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Wednesday, December 28,2011

Screening room

Movies: Ten of the best — and a bunch of bad news

by James Sanford

After a somewhat slowish start, 2011 turned out to be a terrific year for movies, some of them coming from long-established artists (Woody Allen, Werner Herzog) and others from rising stars (Thomas McCarthy, Jeff Nichols). 

10. “Drive” — Ryan Gosling had a sensational year, and this seductively stylish film-noir was the high point. Please don't confuse it with Nicolas Cage's atrocious “Drive Angry.” (Cage had an awful year.)

9. “Win Win” — Writer-director Thomas McCarthy is turning into one of the sharpest, smartest filmmakers around, as evidenced by this superb comedy –drama built around morally conflicted wrestling coach Paul Giamatti. 

8. “Buck” — This has been a terrific year for documentaries, and director Cindy Meehl’s look at real-life “horse whisperer” Buck Brannaman is one of the very finest.

7. “Certified Copy” — Forget “The Tree of Life”: The year’s most devilishly entertaining puzzle was this offbeat examination of the tricky relationship between Juliette Binoche and William Shimell. 

6. “Beginners” — Love has many faces (and multiple definitions) as father and son Ewan McGregor and Christopher Plummer sort out their histories in director Mike Mills’ heartbreaker of a comedy.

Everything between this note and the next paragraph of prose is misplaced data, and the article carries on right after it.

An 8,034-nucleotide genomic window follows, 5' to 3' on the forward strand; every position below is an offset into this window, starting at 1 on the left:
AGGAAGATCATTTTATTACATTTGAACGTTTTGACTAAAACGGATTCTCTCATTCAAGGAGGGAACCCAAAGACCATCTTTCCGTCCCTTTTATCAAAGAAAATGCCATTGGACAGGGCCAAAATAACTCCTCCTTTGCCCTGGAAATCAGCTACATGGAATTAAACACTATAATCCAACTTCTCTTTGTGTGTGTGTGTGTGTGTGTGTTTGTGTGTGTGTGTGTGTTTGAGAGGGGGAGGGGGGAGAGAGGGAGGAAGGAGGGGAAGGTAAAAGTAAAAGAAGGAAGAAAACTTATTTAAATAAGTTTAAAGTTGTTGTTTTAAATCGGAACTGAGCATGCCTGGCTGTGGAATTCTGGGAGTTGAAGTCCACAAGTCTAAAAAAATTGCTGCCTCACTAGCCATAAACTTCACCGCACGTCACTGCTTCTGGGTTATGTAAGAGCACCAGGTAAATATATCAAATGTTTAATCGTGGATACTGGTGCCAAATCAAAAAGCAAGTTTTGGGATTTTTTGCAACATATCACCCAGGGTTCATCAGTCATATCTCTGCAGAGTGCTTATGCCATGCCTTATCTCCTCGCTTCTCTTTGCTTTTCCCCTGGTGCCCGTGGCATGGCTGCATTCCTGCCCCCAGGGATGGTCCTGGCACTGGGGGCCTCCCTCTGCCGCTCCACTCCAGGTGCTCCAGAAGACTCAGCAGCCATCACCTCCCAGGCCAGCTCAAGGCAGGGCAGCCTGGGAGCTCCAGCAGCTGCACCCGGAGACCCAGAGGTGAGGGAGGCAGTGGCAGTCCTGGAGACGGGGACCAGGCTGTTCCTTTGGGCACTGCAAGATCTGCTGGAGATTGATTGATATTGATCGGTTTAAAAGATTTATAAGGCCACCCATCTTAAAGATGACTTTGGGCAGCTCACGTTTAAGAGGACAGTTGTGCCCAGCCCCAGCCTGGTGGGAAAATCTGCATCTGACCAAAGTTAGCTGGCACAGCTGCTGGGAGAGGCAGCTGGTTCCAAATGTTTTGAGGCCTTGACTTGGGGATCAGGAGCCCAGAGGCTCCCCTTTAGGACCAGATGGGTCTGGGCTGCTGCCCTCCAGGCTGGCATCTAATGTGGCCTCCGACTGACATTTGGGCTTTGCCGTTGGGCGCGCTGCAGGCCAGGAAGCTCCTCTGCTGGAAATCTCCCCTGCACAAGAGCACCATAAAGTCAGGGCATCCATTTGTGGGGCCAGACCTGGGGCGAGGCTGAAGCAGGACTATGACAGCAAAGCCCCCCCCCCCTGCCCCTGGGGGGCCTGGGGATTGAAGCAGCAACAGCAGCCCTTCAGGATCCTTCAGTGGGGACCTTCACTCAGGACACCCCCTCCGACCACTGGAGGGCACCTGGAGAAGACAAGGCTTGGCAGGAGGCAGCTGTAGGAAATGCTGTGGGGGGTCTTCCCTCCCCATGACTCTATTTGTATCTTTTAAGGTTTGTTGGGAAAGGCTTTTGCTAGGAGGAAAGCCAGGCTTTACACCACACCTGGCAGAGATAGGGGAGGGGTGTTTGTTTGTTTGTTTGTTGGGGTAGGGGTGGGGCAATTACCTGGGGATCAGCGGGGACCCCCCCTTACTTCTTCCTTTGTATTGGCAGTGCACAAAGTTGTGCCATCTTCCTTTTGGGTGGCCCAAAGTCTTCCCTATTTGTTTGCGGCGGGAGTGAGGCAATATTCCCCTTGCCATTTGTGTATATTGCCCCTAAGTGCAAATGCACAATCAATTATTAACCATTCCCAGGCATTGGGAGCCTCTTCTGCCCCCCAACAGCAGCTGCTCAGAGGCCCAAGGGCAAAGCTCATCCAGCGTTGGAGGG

5. “Cave of Forgotten Dreams” — Director Werner Herzog leads an unforgettable, enthralling tour of France’s Chauvet Cave, which houses stunning paintings from the Paleolithic era. 

4. “Shame” — Deeply disturbing, yet ulimately hypnotic, director Steve McQueen’s eerie portrait of a sex addict (Michael Fassbender) and his aimless, tormented sister (Carey Mulligan) chills the soul.

3. “Midnight in Paris” — After a decade or so of hits and misses, Woody Allen comes back strong with a lovably loony tale of a writer (Owen Wilson) who gets a chance to consult with his idols, thanks to a bit of Parisian magic. 

2. “Take Shelter” — Michael Shannon, Jessica Chastain and Kathy Baker are riveting in this spellbinding thriller-parable from writer-director Jeff Nichols about a man plagued by apocalyptic visions.

1. “The Artist” — A silent film in 2011? Yes, but what seems like a goofy gimmick quickly evolves into a hilarious, touching and enchanting tale of Hollywood life in the late 1920s and early 1930s.

“The Artist,”  “Take Shelter” and “Shame” are slated to open locally in early 2012, which gives us something to look forward to. As for these terrific runner-ups, many are still in theaters, or on DVD:

“Hugo”

“Young Adult”

“Rango”

“The Descendants”

“50/50”

“Coriolanus”

“We Need to Talk About Kevin”

“Tabloid”

“Martha Marcy May Marlene”

“Into the Abyss”

Must we take the sour with the sweet? In no particular order, here is a bumper crop of bad news, a few musts-to-avoid at Netflix:

“Something Borrowed”

“What’s Your Number?”

“Drive Angry”

“Trespass”

“Jack and Jill”

“Take Me Home Tonight”

“Your Highness’

“Sucker Punch”

“Battle: Los Angeles”

“Conan the Barbarian”

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